Lure out those caught in sin from their spiritual strongholds. Jesus tells every believer to be as wise as a serpent and as harmless as a dove: “Behold, I send you out as sheep in the midst of wolves; so be shrewd as serpents and innocent as doves.” (Matt. 10:16). We are to be harmless like a dove toward others. But we must be cunning in the spiritual warfare battles to free friends, family, and the nation from sin. Like Joshua, believers must lure those trapped in darkness out of their spiritual strongholds to share the good news with them. They will not hear the message while in a stronghold like a bar, a casino, or other places that appeal to the flesh. But a believer may be able to free a trapped soul by drawing them out into God’s territory. Are you inviting nonbelievers to Christian venues where they might understand the good news that you are sharing?
Victory requires the body of Christ to work together. In most of the stories where the Jews prevailed in a battle, God limited the size of the Jewish army to make sure that the glory for the victory went to Him. What makes the story of the battle of Ai unique is the fact that He ordered Joshua to send an army multiple times larger than the force that they were attacking. Just as there are different kinds of military campaigns, the battle of Ai reveals that there are different kinds of spiritual warfare as well. In some circumstances, the enemy can be rebuked through faith and prayer in Jesus’ name. But there are many spiritual strongholds that cannot be broken without the help of other believers. This requires that churches have times of prayer and fasting in coordination with others to pray for the nation. Christians should also act together in the political arena to be salt and light in the world. As salt, the Church must sting in the wound of sin. Are you praying and fasting with others for the nation? Are you voting for God-fearing leaders?
Your testimony regarding a spiritual defeat can bring victory to another. This story also illustrates how God can transform a place of defeat into a place of victory. You also can bring a story of your defeat to warn others not to follow in your mistakes. If Jesus has delivered you from a stronghold where you faltered in your walk, you can also use your testimony to allow another to find victory in Jesus. Are you sharing your testimony?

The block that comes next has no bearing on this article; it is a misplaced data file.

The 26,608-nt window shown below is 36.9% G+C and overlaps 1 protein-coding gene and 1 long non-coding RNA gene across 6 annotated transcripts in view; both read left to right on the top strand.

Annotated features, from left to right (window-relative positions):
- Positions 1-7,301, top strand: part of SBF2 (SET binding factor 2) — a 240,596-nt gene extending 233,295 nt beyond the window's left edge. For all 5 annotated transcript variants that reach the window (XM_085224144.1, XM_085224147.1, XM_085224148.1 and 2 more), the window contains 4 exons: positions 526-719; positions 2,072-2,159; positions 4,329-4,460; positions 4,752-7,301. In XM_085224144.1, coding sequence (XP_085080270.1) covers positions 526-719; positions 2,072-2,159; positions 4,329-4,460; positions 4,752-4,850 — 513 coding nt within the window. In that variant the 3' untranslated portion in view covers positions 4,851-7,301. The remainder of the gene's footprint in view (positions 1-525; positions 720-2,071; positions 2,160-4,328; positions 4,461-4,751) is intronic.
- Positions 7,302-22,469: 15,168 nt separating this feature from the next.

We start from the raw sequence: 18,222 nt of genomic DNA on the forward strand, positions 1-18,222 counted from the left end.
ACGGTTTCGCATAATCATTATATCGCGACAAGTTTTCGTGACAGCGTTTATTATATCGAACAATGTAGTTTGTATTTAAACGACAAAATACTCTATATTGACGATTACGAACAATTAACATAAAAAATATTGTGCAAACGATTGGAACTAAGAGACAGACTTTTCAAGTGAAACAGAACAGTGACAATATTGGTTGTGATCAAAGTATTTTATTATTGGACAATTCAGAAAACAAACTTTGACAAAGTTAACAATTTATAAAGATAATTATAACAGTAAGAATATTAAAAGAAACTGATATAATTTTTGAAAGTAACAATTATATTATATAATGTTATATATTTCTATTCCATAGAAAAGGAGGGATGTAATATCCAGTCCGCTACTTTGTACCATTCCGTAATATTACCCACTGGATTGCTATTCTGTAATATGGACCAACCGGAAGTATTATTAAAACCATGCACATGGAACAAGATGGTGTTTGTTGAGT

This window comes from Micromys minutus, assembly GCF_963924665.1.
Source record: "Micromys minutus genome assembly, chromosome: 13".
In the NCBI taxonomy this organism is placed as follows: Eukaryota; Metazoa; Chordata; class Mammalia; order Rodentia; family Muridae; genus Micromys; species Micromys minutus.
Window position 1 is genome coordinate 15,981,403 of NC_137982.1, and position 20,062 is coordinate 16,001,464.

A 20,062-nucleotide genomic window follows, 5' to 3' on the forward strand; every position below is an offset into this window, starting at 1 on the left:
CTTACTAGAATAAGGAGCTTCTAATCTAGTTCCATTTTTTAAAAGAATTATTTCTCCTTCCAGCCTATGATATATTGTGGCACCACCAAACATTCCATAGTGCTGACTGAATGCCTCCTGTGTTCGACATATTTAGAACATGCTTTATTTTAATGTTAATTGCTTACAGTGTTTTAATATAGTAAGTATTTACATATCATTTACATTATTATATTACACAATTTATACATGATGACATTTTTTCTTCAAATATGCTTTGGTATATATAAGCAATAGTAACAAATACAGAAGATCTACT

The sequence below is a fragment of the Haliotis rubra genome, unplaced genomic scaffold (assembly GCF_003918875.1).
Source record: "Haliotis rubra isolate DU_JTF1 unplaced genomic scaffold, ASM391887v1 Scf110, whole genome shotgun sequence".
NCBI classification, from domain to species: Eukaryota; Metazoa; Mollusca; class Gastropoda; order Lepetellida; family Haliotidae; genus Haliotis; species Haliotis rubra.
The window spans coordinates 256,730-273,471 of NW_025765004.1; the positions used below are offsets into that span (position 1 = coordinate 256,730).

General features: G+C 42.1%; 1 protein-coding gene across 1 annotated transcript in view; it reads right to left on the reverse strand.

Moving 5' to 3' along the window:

The Jews’ victory through obedience to God’s battle plan. After revealing the battle plan, Joshua showed his faithfulness and obedience by following every detail of God’s plan: “10 Now Joshua rose early in the morning and mustered the people, and he went up with the elders of Israel before the people to Ai. 11 Then all the people of war who were with him went up and drew near and arrived in front of the city, and camped on the north side of Ai. Now there was a valley between him and Ai. 12 And he took about 5,000 men and set them in ambush between Bethel and Ai, on the west side of the city. 13 So they stationed the people, all the army that was on the north side of the city, and its rear guard on the west side of the city, and Joshua spent that night in the midst of the valley. 14 It came about when the king of Ai saw it, that the men of the city hurried and rose up early and went out to meet Israel in battle, he and all his people at the appointed place before the desert plain. But he did not know that there was an ambush against him behind the city. 15 Joshua and all Israel pretended to be beaten before them, and fled by the way of the wilderness. 16 And all the people who were in the city were called together to pursue them, and they pursued Joshua and were drawn away from the city. 17 So not a man was left in Ai or Bethel who had not gone out after Israel, and they left the city unguarded and pursued Israel.” (Josh. 8:10-17). There are many times in the Bible where God gave instructions and then recorded how the Jews meticulously followed His instructions. The building of the Tabernacle is one example. In these circumstances, God could have said, “and the Jews did as He commanded.” By recording the details of their acts of obedience, He stresses the importance of being obedient to all of His commands for you, not just the ones that you like or agree with. When the Jews walked in obedience, they defeated every enemy that they faced. By contrast, they lost battles when they were disobedient. Are you being obedient to all that is commanded of you in the Bible? Or, are picking only those verses that you agree with?